Jack is also an attorney in Augusta, but not in daddy's office. I guess he's the independent sort. I hear he's pretty cocky, too. Well, who isn't at 27 with a law degree and plenty of smarts? He graduated from Georgia Tech in three years and got his law degree from Mercer Law School. He seems like a nice fellow, and I do believe politics is in his future, which is good because Augusta needs some young blood.

State Rep. Hardie Davis, State Court Solicitor Harold Jones and Libertarian Taylor Bryant have already announced they'll seek that Senate seat, and the moneyed crowd has already held a fundraiser for Mr. Davis. Mr. Jones also has some important supporters.

MORE POLITICAL NEWS: Former Augusta Aviation Commission member Earnest Smith says he will run for the District 122 state House seat that Mr. Davis will leave to run for the Senate. Mr. Smith, 56, is an executive consultant with Savannah River Nuclear Solutions.

Anybody Got A $100,000 House Left? City Administrator Fred Russell will try again Tuesday to get commissioners to approve next year's budget, which calls for a 0.1-mill property-tax increase, which amounts to about $3 a year on a $100,000 house.

His plan also calls for $1 million in cuts to the sheriff's office, $300,000 from recreation, 15 percent cuts to nonprofit agencies and $491,000 from general-fund contingency.

Look for tempers to flare as commissioners realize their pet projects are going to be cut.

BUT CAN THE SOLICITING GOONS READ? Also at Tuesday's meeting, Commissioner Joe Bowles will present his solicitation ordinance, which would prohibit anyone from coming to people's doors to sell or solicit if there is a sign in the yard saying "no soliciting." The proposal stems from complaints from residents in and around Summerville about pushy salesmen coming to their doors on the pretext of selling something while casing the place for break-ins.

Some solicitors try to sell cleaning products, which many older ladies buy because they feel threatened, Mr. Bowles said. One woman refused to buy the products and called the police.

OPINIONS ARE LIKE TAXES... A Citizens Budget Survey is online at the city's Web site,, and at senior citizens centers and libraries. Here are a few of the results so far:

Which statement best reflects your position regarding the level of taxes for the current level of service?

Property: 102 said appropriate; 71 said excessive; 32 said insufficient

Sales: 115 said appropriate; 29 said excessive; 61 said insufficient

Would you support an increase in sales tax if it was required to maintain the current level of service?

146 said yes; 59 said no.

Concerning levels of funding for various departments, offices and agencies, 99 respondents said funding for the sheriff's office should be increased; 21 said it should be reduced. 106 respondents said funding for parks and recreation should be maintained; 78 said it should be reduced. 136 respondents said funding for public works should be maintained; 48 said it should be increased. 129 said funding to local nonprofit agencies should be reduced; 68 said it should be maintained; and 12 said it should be increased.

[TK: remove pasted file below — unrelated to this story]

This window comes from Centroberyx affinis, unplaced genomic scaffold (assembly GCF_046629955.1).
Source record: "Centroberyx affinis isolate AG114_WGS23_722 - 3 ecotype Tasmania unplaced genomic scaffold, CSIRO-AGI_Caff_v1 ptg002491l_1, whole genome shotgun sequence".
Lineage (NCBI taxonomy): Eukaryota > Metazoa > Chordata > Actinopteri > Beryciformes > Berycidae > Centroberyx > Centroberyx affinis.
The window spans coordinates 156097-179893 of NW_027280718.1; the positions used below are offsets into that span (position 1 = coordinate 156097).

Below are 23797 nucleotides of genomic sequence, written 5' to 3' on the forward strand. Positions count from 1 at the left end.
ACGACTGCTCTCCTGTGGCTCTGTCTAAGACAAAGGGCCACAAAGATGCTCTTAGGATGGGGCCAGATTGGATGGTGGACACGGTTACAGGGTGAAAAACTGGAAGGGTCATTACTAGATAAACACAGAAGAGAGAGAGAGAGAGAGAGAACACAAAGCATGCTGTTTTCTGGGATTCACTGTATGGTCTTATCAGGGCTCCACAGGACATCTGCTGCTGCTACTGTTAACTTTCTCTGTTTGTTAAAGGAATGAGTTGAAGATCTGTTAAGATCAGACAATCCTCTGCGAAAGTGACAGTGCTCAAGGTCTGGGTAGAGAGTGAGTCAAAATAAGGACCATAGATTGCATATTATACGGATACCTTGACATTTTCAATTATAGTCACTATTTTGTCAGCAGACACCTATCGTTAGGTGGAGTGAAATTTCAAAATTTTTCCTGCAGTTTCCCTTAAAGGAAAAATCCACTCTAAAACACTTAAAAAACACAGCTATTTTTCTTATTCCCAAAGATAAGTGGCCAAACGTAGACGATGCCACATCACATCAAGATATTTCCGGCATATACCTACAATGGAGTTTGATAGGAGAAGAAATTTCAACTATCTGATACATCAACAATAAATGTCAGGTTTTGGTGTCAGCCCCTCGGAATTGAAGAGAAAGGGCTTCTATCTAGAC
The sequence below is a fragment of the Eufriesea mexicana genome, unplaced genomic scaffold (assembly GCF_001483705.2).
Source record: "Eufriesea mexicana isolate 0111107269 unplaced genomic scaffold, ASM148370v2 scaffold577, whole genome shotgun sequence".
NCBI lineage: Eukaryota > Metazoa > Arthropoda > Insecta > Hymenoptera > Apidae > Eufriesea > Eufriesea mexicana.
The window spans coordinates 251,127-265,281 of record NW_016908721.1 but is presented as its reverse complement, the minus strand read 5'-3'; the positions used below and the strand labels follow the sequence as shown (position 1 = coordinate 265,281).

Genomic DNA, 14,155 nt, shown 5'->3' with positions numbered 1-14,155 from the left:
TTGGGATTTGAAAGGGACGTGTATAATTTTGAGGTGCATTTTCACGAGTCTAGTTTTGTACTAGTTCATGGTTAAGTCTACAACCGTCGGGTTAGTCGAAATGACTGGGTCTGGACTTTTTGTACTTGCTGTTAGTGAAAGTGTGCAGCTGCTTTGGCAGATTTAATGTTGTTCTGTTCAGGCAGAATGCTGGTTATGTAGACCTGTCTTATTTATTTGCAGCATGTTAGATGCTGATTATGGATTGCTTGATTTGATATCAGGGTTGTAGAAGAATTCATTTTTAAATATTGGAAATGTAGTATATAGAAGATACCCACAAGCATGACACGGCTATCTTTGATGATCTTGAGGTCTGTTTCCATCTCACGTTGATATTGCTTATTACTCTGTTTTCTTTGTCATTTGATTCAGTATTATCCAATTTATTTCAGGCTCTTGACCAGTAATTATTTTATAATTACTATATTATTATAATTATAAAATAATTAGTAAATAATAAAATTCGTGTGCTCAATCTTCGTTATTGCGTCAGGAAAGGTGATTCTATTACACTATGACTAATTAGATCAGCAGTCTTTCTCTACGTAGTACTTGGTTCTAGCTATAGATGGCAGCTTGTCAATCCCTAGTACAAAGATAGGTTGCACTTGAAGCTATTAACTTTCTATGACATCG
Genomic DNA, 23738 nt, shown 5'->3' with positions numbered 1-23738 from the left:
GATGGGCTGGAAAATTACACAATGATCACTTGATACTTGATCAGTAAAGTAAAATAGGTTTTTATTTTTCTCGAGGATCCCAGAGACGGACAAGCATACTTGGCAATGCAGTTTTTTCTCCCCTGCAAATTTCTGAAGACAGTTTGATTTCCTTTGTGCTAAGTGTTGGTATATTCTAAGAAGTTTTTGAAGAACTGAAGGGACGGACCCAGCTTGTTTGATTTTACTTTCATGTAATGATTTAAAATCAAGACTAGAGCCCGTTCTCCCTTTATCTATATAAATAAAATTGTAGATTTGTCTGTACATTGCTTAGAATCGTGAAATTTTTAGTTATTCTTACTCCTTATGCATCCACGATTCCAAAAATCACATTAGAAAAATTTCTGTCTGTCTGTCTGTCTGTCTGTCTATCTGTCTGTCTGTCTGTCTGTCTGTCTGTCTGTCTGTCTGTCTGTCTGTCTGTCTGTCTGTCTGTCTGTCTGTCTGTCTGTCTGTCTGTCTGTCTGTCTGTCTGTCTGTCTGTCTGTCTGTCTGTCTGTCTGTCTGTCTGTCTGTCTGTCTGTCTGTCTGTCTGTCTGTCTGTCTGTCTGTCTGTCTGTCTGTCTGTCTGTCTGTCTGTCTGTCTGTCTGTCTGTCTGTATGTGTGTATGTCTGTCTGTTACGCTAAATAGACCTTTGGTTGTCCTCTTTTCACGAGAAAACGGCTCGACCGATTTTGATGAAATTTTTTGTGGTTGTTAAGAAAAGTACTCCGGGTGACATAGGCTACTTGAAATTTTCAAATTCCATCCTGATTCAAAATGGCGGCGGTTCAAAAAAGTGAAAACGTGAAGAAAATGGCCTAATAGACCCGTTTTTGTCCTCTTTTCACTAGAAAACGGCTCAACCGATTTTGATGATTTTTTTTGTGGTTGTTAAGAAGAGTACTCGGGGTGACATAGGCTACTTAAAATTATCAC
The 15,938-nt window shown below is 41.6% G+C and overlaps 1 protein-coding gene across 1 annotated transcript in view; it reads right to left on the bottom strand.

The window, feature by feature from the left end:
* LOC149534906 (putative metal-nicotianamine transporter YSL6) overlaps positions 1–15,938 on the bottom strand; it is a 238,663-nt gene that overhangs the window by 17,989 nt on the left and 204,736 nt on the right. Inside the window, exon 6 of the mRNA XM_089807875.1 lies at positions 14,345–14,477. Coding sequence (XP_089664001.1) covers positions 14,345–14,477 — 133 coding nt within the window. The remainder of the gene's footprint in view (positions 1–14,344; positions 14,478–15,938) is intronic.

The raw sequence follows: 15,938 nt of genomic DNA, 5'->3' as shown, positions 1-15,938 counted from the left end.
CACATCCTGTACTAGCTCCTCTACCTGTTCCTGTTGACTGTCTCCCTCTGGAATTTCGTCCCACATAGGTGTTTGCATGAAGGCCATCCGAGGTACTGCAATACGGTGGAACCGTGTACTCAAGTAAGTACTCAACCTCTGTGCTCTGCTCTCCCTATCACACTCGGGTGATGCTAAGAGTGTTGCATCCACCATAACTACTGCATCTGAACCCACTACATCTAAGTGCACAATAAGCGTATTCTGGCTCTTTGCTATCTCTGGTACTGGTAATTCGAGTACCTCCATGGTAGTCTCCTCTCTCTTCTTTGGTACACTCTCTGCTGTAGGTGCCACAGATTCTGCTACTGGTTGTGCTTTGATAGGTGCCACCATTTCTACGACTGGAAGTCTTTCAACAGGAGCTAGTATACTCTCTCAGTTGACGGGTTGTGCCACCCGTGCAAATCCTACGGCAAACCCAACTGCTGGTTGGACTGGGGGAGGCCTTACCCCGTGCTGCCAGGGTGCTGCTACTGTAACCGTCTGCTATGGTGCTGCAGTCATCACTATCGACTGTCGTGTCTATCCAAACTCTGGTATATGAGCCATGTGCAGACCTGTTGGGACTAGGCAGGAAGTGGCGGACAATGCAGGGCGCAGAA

IT WASN'T ART IN HOLLAND'S HEART: During a budget workshop at the Marble Palace where advocates of nonprofit agencies that get money from the city each year make their appeals for the coming year, Commissioner Calvin Holland, obviously unhappy that the Augusta Mini Theater was not on the list of agencies to receive money from the pot the city grants to the Greater Augusta Arts Council, asked Executive Director Brenda Durant why the theater was left off this year. Ms. Durant said there was some sort of problem with the financial report the theater folks had submitted. Mr. Holland then asked Ms. Durant whether she had ever been to the theater. She said she hadn't but members of the re-granting committee had and that that was one of the first things she planned to do in the coming year. Commissioner Jerry Brigham didn't like Mr. Holland's tone or line of questioning and asked Ms. Durant whether she had visited all of the other agencies the council re-grants money to. She said she hadn't. Mr. Holland then said he hadn't said what we all thought he said.

MY NAME IS MOBY: It seems the touchiest subject in District 1 politics is demographics and whether the white population is increasing while the black population is decreasing. Bring it up, and people get the jitters. I was just wondering though whether the 500 registered voters who moved out of Gilbert Manor and Underwood Homes had reduced the black voting population.

I guess everybody remembers what happened to Dave Barbee after he sent an e-mail wherein he discussed the subject.

From the Sunday, November 15, 2009 edition of the Augusta Chronicle